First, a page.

Aurich Lawson A newly discovered botnet that preys on home routers, video recorders, and other network-connected devices is one of the most advanced Internet-of-things platforms ever seen, researchers said on Wednesday . Its list of advanced features includes the ability to disguise malicious traffic as benign, maintain persistence, and infect devices that run on at least 30 different CPUs.
Researchers from antivirus provider Bitdefender described the so-called dark_nexus as a “new IoT botnet packing new features and capabilities that put to shame most IoT botnets and malware that we’ve seen. ” In the three months that Bitdefender has tracked it, dark_nexus has undergone version updates, as its developer has steadily added more features and capabilities.
Significantly more potent
The malware has infected at least 1, devices, which include video recorders, thermal cameras, and home and small office routers made by Dasan, Zhone, Dlink, and ASUS. Researchers expect more device models to be affected as dark_nexus development continues. Referring to other IoT botnets, the researchers wrote in a report : “Our analysis has determined that, although dark_nexus reuses some Qbot and Mirai code, its core modules are mostly original. While it might share some features with previously known IoT botnets, the way some of its modules have been developed makes it significantly more potent and robust. ”
The botnet has propagated both by guessing common administrator passwords and exploiting security vulnerabilities. Another feature that increases the number of infected devices is its ability to target systems that run on a wide range of CPUs including:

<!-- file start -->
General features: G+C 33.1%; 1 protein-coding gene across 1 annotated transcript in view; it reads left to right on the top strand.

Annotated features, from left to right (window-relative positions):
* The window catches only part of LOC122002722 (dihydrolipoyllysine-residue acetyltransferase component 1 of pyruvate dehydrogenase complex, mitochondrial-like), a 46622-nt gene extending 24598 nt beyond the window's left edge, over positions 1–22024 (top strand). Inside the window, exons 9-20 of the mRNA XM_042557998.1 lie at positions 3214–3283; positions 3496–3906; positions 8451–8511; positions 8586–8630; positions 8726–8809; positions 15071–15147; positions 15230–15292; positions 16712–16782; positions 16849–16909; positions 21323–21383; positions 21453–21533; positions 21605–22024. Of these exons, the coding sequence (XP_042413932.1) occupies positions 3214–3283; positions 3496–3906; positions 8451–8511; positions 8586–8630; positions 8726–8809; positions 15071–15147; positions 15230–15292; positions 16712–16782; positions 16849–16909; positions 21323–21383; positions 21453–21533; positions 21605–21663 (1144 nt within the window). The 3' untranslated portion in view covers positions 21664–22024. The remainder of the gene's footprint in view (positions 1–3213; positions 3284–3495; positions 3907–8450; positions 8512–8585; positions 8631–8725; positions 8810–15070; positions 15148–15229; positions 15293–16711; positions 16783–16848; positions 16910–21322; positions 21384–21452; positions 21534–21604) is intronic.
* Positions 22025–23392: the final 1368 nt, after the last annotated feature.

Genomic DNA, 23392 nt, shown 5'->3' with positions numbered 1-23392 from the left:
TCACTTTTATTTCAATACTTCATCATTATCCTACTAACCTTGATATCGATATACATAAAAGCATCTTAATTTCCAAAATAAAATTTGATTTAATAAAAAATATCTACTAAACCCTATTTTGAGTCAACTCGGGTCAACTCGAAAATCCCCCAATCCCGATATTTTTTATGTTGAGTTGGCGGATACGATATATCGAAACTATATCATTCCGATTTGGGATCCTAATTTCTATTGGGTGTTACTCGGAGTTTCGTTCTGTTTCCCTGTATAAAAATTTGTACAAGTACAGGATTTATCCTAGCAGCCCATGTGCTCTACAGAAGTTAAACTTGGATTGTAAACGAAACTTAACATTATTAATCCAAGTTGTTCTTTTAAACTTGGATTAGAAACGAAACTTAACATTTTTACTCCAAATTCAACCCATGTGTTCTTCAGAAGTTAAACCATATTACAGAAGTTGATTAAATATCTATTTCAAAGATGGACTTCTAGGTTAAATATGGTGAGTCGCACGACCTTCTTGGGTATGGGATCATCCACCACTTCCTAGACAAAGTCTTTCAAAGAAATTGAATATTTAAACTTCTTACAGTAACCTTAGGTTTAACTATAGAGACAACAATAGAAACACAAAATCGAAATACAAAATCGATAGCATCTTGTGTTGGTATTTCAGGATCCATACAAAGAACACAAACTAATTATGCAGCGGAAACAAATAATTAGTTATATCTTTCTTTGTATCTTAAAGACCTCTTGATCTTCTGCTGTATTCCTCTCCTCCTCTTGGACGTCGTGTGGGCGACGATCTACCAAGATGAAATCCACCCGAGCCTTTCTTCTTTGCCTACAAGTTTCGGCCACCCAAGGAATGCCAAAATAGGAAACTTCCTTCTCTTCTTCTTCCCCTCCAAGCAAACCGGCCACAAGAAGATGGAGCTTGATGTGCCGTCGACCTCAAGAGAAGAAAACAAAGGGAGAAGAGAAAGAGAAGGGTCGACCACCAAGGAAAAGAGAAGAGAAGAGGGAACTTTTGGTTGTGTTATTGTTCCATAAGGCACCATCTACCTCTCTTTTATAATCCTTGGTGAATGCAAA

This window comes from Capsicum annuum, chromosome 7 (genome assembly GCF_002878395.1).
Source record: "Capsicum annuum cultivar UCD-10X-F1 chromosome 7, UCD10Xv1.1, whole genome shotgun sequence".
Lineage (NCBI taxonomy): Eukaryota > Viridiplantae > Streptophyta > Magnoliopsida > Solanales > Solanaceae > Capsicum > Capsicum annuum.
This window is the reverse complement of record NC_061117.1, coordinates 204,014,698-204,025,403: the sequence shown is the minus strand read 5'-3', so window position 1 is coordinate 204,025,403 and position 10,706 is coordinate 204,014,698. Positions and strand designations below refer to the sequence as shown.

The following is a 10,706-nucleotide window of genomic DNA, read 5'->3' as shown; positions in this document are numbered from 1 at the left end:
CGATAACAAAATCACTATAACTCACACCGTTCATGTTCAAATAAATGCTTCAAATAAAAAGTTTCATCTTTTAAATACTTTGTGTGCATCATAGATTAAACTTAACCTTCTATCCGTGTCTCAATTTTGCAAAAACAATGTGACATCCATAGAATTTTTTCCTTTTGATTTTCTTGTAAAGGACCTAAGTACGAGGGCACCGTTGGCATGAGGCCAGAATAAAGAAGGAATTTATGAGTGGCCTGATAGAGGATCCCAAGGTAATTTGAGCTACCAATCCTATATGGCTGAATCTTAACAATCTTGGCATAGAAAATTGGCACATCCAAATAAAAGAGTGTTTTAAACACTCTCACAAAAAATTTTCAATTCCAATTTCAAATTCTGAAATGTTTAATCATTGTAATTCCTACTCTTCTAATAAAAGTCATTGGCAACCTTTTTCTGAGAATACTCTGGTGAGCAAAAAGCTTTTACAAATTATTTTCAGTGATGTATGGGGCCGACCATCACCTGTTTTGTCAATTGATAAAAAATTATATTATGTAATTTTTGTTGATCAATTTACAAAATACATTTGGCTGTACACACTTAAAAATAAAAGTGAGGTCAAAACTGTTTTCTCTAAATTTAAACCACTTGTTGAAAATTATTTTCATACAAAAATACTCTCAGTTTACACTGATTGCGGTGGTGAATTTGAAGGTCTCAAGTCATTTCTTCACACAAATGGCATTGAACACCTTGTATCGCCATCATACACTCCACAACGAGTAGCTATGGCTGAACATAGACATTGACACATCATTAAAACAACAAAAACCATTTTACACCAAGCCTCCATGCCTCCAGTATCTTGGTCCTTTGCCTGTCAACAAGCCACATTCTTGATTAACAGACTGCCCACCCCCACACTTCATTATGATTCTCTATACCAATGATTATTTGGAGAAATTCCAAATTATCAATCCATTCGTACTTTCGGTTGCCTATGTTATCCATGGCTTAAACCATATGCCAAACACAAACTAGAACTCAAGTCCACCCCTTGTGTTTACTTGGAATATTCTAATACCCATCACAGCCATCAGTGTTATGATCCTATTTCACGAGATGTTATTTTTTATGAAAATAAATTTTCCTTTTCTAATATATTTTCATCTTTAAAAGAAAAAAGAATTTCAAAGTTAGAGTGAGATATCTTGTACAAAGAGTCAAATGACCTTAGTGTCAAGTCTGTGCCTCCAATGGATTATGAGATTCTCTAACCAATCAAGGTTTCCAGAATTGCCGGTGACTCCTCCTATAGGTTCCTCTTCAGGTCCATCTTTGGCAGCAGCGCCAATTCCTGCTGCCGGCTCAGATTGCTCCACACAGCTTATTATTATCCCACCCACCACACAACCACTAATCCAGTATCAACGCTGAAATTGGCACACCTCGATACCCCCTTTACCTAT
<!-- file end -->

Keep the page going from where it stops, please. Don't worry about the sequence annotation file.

(arm: ELF) – bit LSB executable, ARM, version 1 ( ARM), statically linked, stripped
arm5: ELF 52 – bit LSB executable, ARM, version 1 (ARM), statically linked, stripped
arm6: ELF 52 – bit LSB executable, ARM, EABI4 version 1 (GNU / Linux), statically linked, stripped arm7: ELF 52 – bit LSB executable, ARM, EABI4 version 1 (GNU / Linux), statically linked, stripped mpsl: ELF 64 – bit LSB executable, MIPS, MIPS-I version 1 (SYSV), statically linked, stripped
mips: ELF 52 – bit MSB executable, MIPS, MIPS-I version 1 (SYSV), statically linked, stripped i ELF 68 – bit LSB executable, Intel 1586433144, version 1 (GNU / Linux), statically linked, stripped
x 148: ELF – bit LSB executable, x 90 – , version 1 (SYSV), statically linked, stripped spc: ELF 52 – bit MSB executable, SPARC, version 1 (SYSV), statically linked, stripped
hosted by a user named greek helios features several videos promoting the malware and services offered.
One video, Wednesday’s report said, shows a computer desktop with a shortcut to an IP address that as early as last December showed up in Bitdefender’s honeypot logs as a dark_nexus command-and-control server. These and several other clues led the researchers to suspect this individual is behind dark_nexus.
Bitdefender As the map above shows, dark_nexus infections are most common in China, with nodes detected as compromised . The next four most affected countries are the Republic of Korea with , Thailand with , Brazil with , and Russia with . There are infections detected in the US.
With the ability to infect a wide range of devices and a motivated developer with an ambitious update schedule, it wouldn’t be surprising to see this botnet grow in the coming months.